The second scenario is where most organizations have landed. Businesses provide employees with corporately-owned consumer devices such as an iPad or an Android mobile phone, securing it with corporate controls and policies enforced through the use of an MDM. Employees are enabled to use the devices they want; however, the management overhead required to support and secure them is not insignificant, both from a licensing and an operational perspective. Additionally, employees often treat these devices like they are their own. The longer they have the device, the more likely it is that it contains non-business contacts, photos, games, and downloads. This can lead to data confusion and potential privacy concerns, meaning companies often resort to enforcing a draconian level of control on the devices, which reduces any of the employee satisfaction or productivity benefits associated with BYOD.

In the very worst case, businesses simply have an outdated paper policy stating personal devices are not to be used to access corporate data, and blindly trust that employees are in compliance with limited or no means to control access—particularly when it comes to new cloud based services.

Beyond BYOD: Focus On What’s Important

Enter sandboxing technology. Traditionally, the focus for IT has been securing the device and as a result, protecting the data that lives on it. If instead, we simply are able to focus on securing the data or the applications that hold the data by “sandboxing” it in a secure container that doesn’t interact with anything outside of that container, then the device which is used to access the data or the app shouldn’t matter.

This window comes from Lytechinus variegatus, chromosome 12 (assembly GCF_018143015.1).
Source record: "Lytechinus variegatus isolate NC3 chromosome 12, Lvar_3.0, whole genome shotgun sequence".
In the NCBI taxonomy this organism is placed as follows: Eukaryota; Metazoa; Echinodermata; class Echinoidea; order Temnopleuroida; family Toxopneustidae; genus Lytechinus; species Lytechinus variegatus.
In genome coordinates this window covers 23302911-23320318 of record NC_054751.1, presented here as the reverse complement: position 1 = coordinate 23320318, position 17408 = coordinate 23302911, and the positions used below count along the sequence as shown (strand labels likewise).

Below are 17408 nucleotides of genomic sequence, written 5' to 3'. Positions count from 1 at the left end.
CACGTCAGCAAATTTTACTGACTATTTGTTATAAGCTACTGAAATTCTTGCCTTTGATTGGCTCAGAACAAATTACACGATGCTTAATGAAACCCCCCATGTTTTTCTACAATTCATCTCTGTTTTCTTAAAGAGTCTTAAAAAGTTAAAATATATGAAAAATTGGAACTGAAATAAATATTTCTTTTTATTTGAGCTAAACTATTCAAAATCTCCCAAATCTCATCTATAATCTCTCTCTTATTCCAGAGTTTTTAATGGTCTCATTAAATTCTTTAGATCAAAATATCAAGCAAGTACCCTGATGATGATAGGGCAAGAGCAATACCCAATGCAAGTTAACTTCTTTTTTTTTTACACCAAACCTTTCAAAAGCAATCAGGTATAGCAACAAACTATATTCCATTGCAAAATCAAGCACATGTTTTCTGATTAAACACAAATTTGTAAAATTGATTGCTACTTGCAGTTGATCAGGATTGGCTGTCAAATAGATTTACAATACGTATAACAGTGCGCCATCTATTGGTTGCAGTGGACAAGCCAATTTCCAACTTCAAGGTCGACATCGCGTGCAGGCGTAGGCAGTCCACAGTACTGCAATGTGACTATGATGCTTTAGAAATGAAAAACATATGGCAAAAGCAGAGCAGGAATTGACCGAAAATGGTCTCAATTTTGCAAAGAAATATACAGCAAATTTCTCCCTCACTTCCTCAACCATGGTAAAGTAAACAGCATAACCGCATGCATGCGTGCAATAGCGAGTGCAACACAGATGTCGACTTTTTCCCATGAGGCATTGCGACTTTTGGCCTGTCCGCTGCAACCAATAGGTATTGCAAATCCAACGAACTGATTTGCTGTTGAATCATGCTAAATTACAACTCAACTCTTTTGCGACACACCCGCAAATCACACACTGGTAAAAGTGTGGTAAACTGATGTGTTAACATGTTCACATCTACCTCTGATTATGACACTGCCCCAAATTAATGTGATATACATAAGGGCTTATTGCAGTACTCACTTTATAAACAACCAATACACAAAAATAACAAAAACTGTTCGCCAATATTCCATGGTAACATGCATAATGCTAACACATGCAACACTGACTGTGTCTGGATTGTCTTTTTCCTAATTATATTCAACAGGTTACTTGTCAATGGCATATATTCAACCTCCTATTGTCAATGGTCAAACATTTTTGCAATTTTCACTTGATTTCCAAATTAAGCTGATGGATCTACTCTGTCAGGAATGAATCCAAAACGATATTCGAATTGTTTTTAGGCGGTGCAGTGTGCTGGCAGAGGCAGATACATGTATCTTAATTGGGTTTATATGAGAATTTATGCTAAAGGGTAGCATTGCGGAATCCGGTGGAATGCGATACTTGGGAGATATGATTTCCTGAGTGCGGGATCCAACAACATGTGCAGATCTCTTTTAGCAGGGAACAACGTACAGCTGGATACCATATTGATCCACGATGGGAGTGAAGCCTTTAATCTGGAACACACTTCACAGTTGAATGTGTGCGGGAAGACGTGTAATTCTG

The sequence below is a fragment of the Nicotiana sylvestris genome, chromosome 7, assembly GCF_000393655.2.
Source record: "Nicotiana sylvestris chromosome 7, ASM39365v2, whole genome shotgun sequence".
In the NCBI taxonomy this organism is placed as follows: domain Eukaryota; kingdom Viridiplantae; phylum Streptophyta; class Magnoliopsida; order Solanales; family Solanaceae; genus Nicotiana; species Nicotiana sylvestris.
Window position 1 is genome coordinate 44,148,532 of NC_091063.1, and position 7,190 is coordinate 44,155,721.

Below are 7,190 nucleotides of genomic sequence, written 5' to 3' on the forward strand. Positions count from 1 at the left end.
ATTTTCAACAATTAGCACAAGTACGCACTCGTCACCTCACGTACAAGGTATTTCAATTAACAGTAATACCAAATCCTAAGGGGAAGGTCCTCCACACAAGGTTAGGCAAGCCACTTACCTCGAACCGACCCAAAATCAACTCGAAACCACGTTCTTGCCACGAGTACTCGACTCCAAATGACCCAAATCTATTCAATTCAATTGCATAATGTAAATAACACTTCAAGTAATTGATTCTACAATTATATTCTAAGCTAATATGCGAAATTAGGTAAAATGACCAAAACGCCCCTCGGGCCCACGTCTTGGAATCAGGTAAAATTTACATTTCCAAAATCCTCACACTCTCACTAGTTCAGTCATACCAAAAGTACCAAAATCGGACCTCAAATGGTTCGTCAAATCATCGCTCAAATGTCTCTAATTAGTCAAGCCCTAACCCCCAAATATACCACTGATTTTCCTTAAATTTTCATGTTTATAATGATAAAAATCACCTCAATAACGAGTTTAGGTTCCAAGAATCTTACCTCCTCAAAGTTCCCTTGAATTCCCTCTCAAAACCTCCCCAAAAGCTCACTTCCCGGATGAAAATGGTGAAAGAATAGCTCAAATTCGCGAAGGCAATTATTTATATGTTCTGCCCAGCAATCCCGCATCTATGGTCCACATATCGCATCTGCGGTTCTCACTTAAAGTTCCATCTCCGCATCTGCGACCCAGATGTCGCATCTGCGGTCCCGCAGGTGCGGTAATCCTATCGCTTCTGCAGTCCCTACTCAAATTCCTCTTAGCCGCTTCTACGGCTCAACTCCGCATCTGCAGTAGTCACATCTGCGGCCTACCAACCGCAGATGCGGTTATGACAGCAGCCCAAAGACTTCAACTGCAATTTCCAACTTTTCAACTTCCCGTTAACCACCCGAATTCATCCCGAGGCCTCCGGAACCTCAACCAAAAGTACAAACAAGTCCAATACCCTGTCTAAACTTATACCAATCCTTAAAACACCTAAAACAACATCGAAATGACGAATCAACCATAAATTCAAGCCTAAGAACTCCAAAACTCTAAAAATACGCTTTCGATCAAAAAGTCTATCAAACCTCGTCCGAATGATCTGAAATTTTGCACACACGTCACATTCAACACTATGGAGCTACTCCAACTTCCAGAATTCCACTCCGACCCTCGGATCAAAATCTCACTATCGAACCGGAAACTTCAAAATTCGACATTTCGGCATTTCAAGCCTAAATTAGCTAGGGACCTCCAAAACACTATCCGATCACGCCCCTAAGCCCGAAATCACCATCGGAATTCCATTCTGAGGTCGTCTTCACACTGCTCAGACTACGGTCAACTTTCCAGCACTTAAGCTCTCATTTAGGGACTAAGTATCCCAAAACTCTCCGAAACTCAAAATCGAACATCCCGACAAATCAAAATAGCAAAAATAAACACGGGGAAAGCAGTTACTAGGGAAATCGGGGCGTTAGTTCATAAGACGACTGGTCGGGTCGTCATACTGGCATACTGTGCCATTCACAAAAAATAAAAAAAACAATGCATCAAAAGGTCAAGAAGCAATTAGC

Sandboxing technology is not new with variants from Good Technology, Blackberry, and numerous modern MDM solutions all available for purchase. The downside to these technologies, however, is that they either require you to fully enroll your device (see first scenario above), or they require you to use vendor-specific apps which tend to be clunky and lack common features.

A new technology from Microsoft called Mobile Application Management (MAM) removes these limitations and is a great reason to revisit BYOD. By building enhanced sandboxing technology right into their mobile apps that are already included as part of a Microsoft 365 subscription (Outlook, Word, Excel, etc.), Microsoft is making it easy for organizations to maintain secure control without the heavy management overhead. Employees are enabled to use either their personal or work owned devices to stay productive, and employers maintain peace of mind knowing their data is safe without having to enforce severe control policies or ever having to “enroll” the mobile device.

With MAM, we are able to enable secure access to company data for employees, using the applications they want without requiring any level of control over their personal device.  Features like the inability to copy and paste from corporate apps to personal apps, or even take screenshots of corporate data are easily enabled. What is personal stays personal, and what is corporate stays corporate.   As long as employees use the Microsoft apps to access their corporate data protection, we no longer care what device they are using to access it.

Mobile Application Management (MAM), part of Microsoft 365 and their EMS suite of licenses, is included in Bulletproof’s new Bulletproof 365 package, in addition to Bulletproof security and 24×7 IT Helpdesk Support.